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Posts Tagged ‘ties’

It seems like everyone has finally figured out the secret of keeping their customers tied to them — loyalty or reward cards.  With so many retailers offering customer reward/loyalty cards, it has made me think of the whys.  It does make sense.  When a person is tied to a store through points which equal cash back and/or discounts on their purchases, they are more likely to shop at the store that offers them these bonuses.

Just this past month I noticed that there are a lot more stores doing this.  Big Lots just started their reward/membership program.  Kmart has just begun theirs too.  (At least locally, in the Pacific Northwest, they have just begun, Big Lots in December and Kmart in January.)

How many loyalty cards do you carry in your wallet/purse/keychain?  I know I now carry no fewer than ten, ranging from pet stores, to grocery stores, to department stores.  I use them, too.  I find that there is very often a very nice discount on products that are already on my shopping list if I pull out my loyalty card.  And it doesn’t cost me anything extra.

Loyalty cards certainly make sense for customers and retailers alike.

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Watching the opening ceremonies for the Winter Olympics tonight, I was moved to tears a number of times.  It’s my tie to the humanness of the games that is responsible for that, I think.  First, with the horrible news of the tragic death of an Olympic athlete, the joy of the ceremonies was marred.  As I watched the small team of athletes from Georgia, I cried.  Here, on one of the most joyous nights of their lives, a moment they have waited for for years, instead of marching in the opening parade of nations with joy and exuberance, they marched in a solemn and somber mood.  No smiles.  No sign of joy.  Black bands on their arms.  Tears in their eyes and pain in their hearts.  How could anyone not have cried?

As a mom who enjoys sharing the important and joyful moments of my own kids’ lives, I cried when newscasters explained that the parents of one Australian female athlete could not travel to Canada for the Olympics.  Their daughter is getting married in a couple of months so it was a tough choice, afford a trip to watch her compete in Vancouver or give her the wedding she wants.  Very tough choice.  As a mom, I wished there had been some way for her parents to accompany their daughter on this joyous trip.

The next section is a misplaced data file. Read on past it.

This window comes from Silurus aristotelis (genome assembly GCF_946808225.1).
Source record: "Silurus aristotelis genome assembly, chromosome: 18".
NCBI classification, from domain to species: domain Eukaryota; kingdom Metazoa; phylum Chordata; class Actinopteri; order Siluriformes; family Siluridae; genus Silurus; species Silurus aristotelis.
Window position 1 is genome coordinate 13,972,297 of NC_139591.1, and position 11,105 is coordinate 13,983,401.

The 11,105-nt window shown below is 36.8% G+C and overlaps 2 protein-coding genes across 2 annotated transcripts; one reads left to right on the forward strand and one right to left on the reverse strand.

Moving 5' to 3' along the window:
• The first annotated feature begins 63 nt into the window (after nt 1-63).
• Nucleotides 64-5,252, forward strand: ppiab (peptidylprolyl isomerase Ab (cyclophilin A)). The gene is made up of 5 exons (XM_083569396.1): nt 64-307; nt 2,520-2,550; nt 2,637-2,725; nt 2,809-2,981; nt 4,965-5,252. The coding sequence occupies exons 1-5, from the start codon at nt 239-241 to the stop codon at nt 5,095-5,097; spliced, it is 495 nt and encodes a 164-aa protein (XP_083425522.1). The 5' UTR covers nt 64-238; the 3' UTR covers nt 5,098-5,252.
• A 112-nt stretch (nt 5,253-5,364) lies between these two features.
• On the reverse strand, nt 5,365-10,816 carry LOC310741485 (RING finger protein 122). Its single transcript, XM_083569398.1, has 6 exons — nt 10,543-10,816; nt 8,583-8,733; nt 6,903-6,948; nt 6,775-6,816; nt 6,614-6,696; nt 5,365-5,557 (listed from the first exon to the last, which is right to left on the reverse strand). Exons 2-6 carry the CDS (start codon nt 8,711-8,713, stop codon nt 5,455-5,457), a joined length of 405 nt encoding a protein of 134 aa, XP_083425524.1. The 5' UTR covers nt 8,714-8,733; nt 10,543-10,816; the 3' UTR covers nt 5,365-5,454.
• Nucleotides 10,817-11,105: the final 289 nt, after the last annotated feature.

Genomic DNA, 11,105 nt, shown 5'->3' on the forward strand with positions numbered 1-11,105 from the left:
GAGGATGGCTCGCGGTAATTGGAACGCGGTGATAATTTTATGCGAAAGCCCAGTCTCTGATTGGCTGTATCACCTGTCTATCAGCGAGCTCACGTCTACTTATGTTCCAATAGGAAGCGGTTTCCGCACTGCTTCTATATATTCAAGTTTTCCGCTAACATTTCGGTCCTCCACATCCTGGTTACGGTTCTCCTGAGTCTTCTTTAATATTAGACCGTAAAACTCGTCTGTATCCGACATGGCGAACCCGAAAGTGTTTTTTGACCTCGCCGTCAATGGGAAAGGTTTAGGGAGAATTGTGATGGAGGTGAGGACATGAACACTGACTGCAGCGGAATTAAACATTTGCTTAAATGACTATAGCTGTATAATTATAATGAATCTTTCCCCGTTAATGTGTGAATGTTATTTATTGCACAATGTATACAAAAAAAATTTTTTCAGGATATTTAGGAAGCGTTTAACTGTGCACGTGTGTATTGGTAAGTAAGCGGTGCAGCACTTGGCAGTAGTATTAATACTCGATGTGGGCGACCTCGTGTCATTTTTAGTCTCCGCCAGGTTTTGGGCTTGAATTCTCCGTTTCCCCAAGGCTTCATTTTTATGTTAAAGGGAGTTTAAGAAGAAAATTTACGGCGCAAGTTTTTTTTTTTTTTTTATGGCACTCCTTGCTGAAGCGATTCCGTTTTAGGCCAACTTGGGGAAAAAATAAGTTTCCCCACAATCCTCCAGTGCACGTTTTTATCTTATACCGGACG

As I watched the athletes marching, dancing, laughing, waving, smiling, I cried tears of joy for everyone of them.  What a wonderful moment for them.  What an accomplishment.

I hope that there will be no more accidents or incidents to mar these competitions.

I hope that the tears I cry during the rest of these games will be tears of joy for these athletes and their families and their countries.

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Denny’s~Food Ties

When I joined the Denny’s group on Facebook last week, a friend made a comment about it, criticizing my choice of picking Denny’s.  This actually upset me a bit.  No one should presume to tell me where I can eat and where I cannot eat.  And my choice of picking Denny’s is just that…MY CHOICE.

I’ve eaten at Denny’s for many, many years.  I remember eating there quite a bit when I was first married in the 1970’s.  In the early 1990’s, when I was going through a divorce, my kids and I ate at Denny’s a lot.  With my kids and I having vastly different tastes in food, Denny’s was a good choice.  They’re nationwide and we did a lot of driving so again, it was a good choice.  I find their food to be fresh, reasonably priced, nutritious, and very tasty.  Another reason for choosing Denny’s when we drove around was the fact that they were always open.  When we did our driving trips from Los Angeles to the Texas Gulf Coast, and then from Los Angeles to the Canadian border, we needed a place that was open any time we got hungry.  Consistency was another factor in choosing Denny’s.  Their menu is the same whether you order in Los Angeles, San Francisco, Portland, Seattle, Phoenix, Albuquerque, Dallas, Houston, etc.  It’s the same food, the same quality, the same price, the same portion size.  With kids, consistency is good, especially with picky kids!

I have a lot of Denny’s stories.  Perhaps I’ll post them soon.  I wanted to type this out though to let anyone that questions my choice know that it’s my choice and I am not ashamed of eating there.  There are other places that I enjoy eating and that I do eat at, but Denny’s remains a favorite, even now.